Q1c. an Analysis of the Variational Quantum Classifier Using Data

Our previous blog is at: “Explaining Variational Quantum Classifiers

By now you should know how a variational quantum classifier works. The code for the previous series is at Github repo


In binary classification, let’s say labelling if someone is likely to have a heart attack or not, we would build a function that takes in the information about the patient and gives results aligned to the reality. E.g,

This probabilistic classification is well suited for quantum computing and we would like to build a quantum state that, when measured and post processed, returns

P(hear attack = YES)

By optimizing the circuits, you then find parameters that will give the closest probability to the reality based on training data.

Problem statement

Given a dataset about patients’ information, can we predict if the patient is likely to have a heart attack or not? This is a binary classification problem, with a real input vector {x} and a binary output {y} in {0, 1}. We want to build a quantum circuit whose output is the quantum state:


  1. We initialize our circuit in the zero state (all qubits in state zero)
self.sv = Statevector.from_label('0' * self.no_qubit)

2. We use a feature map such as, ZZFeaturemap, ZFeaturemap or PauliFeaturemap and choose the number of qubits based on the input dimension of the data and how many repetitions (i.e. the circuit depth) we want. We use 1, 3, 5.

3. We choose the variational form as RealAmplitudes and specify the number of qubits as well as how many repetitions we want. We use 1, 2, 4 to have models with an increasing number of trainable parameters.

4. We then combine our feature map to the variational circuit. ZZfeaturemap and RealAmplitudes both with a depth of 1

def prepare_circuit(self):
Prepares the circuit. Combines an encoding circuit, feature map, to a variational circuit, RealAmplitudes
self.circuit = self.feature_map.combine(self.var_form)

5. We create a function that associates the parameters of the feature map with the data and the parameters of the variational circuit with the parameters passed. This is to ensure in Qiskit that the right variables in the circuit are associated with the right quantities.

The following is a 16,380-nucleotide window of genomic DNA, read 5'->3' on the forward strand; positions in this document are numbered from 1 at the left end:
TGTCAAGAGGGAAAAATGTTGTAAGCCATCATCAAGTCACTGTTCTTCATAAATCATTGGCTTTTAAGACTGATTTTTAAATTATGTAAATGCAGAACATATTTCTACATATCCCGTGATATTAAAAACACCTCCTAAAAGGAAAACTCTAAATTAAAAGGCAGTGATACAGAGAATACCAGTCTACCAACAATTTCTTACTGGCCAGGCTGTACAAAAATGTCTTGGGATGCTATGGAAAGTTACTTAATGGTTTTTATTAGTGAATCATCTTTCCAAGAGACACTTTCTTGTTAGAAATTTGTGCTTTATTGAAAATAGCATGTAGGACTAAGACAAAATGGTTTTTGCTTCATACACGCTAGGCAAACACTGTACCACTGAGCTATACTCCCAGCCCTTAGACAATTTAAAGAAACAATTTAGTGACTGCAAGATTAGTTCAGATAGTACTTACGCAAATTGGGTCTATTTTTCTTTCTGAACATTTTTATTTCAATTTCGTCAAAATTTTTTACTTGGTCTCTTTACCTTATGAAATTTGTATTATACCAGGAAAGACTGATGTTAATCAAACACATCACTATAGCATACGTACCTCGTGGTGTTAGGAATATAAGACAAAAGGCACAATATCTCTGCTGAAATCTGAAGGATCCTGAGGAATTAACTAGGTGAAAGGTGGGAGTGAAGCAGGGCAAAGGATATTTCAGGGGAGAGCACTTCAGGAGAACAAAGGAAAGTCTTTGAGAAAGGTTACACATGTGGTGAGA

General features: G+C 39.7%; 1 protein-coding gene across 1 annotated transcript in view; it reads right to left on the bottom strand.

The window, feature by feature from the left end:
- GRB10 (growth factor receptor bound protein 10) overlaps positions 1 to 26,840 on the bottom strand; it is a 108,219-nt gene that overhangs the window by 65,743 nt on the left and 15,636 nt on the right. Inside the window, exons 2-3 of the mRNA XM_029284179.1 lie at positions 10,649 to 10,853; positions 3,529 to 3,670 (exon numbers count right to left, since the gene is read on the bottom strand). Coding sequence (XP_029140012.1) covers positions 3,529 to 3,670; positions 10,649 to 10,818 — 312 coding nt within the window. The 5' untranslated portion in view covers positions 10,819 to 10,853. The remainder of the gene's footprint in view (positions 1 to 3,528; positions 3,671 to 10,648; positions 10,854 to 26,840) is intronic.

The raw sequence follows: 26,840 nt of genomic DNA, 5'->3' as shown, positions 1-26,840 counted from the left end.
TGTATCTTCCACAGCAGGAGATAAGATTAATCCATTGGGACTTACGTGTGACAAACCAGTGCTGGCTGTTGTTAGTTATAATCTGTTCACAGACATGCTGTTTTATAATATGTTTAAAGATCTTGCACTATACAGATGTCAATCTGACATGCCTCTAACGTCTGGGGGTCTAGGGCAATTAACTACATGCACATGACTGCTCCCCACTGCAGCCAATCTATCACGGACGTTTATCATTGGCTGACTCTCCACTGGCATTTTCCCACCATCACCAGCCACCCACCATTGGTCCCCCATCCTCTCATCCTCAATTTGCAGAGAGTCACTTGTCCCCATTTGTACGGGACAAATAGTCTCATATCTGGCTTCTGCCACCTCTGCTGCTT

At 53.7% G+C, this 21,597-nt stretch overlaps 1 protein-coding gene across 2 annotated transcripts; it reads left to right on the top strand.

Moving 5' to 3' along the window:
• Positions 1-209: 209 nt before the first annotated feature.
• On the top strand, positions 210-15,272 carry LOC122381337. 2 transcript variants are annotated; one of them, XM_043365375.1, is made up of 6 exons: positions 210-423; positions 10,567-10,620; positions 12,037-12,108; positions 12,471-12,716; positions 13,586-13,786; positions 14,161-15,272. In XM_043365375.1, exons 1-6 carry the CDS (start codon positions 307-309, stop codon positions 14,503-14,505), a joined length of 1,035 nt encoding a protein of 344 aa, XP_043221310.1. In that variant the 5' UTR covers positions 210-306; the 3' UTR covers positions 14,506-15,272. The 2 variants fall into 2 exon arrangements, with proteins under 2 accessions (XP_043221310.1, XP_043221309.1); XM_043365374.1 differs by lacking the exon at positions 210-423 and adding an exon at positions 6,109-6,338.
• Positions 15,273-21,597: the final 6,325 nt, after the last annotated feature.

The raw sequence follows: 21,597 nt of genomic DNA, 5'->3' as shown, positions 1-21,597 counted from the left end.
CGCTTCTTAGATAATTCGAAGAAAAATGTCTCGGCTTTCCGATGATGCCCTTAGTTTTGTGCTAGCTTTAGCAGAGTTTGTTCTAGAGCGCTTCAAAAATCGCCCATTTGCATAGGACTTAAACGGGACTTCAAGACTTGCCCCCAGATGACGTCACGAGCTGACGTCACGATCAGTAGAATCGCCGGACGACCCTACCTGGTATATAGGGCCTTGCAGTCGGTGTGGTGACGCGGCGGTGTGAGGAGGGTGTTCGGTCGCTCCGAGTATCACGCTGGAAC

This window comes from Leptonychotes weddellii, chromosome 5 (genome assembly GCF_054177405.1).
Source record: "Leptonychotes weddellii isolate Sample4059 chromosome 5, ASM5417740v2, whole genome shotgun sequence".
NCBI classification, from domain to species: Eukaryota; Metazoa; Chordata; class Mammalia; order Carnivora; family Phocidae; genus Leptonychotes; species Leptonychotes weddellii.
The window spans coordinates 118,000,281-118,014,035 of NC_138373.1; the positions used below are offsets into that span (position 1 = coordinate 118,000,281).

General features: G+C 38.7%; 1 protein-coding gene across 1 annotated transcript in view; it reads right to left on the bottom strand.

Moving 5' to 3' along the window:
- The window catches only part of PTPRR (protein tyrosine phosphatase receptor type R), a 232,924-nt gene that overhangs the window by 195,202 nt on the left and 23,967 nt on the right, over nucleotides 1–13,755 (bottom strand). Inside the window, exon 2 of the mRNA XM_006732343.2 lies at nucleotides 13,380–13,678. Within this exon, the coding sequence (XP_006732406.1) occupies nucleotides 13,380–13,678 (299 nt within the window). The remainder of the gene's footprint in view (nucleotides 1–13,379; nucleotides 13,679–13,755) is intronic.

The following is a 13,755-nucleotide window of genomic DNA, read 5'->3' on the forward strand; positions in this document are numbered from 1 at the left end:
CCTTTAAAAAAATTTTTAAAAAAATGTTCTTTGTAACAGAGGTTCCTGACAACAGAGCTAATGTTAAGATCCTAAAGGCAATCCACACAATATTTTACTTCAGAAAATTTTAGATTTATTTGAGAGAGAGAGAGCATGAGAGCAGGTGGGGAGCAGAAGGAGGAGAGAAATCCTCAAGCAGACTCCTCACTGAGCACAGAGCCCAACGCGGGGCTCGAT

def get_data_dict(self, params, x):
Assign the params to the variational circuit and the data to the featuremap
:param params: Parameter for training the variational circuit
:param x: The data
:return parameters:
parameters = {}
for i, p in enumerate(self.feature_map.ordered_parameters):
parameters[p] = x[i]
for i, p in enumerate(self.var_form.ordered_parameters):
parameters[p] = params[i]
return parameters

6. We create another function that checks the parity of the bit string passed. If the parity is even, it returns a ‘yes’ label and if the parity is odd it returns a ‘no’ label. We chose this since we have 2 classes and parity checks either returns true or false for a given bitstring. There are also other methods e.g for 3 classes you might convert the bistring to a number and pass is through an activation function. Or perhaps interpret the expectation values of a circuit as probabilities. The important thing to note is that there are multiple ways to assign labels from the output of a quantum circuit and you need to justify why or how you do this. In our case, the parity idea was originally motivated in this very nice paper (https://arxiv.org/abs/1804.11326) and the details are contained therein.

7. Now we create a function that returns the probability distribution over the model classes. After measuring the quantum circuit multiple times (i.e. with multiple shots), we aggregate the probabilities associated with ‘yes’ and ‘no’ respectively, to get probabilities for each label.

def return_probabilities(self, counts):
Calculates the probabilities of the class label after assigning the label from the bit string measured
as output
:type counts: dict
:param counts: The counts from the measurement of the quantum circuit
:return result: The probability of each class
shots = sum(counts.values())
result = {self.class_labels[0]: 0, self.class_labels[1]: 0}
for key, item in counts.items():
label = self.assign_label(key)
result[label] += counts[key] / shots
return result

8. Finally, we create a function that classifies our data. It takes in data and parameters. For every data point in the dataset we assign the parameters to the feature map and the parameters to the variational circuit. We then evolve our system and store the quantum circuit. We store the circuits so as to run them at once at the end. We measure each circuit and return the probabilities based on the bit string and class labels.

def classify(self, x_list, params):
Assigns the x and params to the quantum circuit the runs a measurement to return the probabilities
of each class
:type params: List
:type x_list: List
:param x_list: The x data
:param params: Parameters for optimizing the variational circuit
:return probs: The probabilities
qc_list = []
for x in x_list:
circ_ = self.circuit.assign_parameters(self.get_data_dict(params, x))
qc = self.sv.evolve(circ_)
qc_list += [qc]
probs = []
for qc in qc_list:
counts = qc.to_counts()
prob = self.return_probabilities(counts)
probs += [prob]
return probs


Data classification was performed by using the implemented version of VQC in IBM’s framework and executed on the provider simulator


Every combination of the experiments were executed with 1024 shots, using the implemented version of the optimizers. We conducted tests with different feature maps and depths, the RealAmplitudes variational form with differing depths and different optimizers in Qiskit. In each case, we compared the loss values after 50 training iterations on the training data. Our best model configs were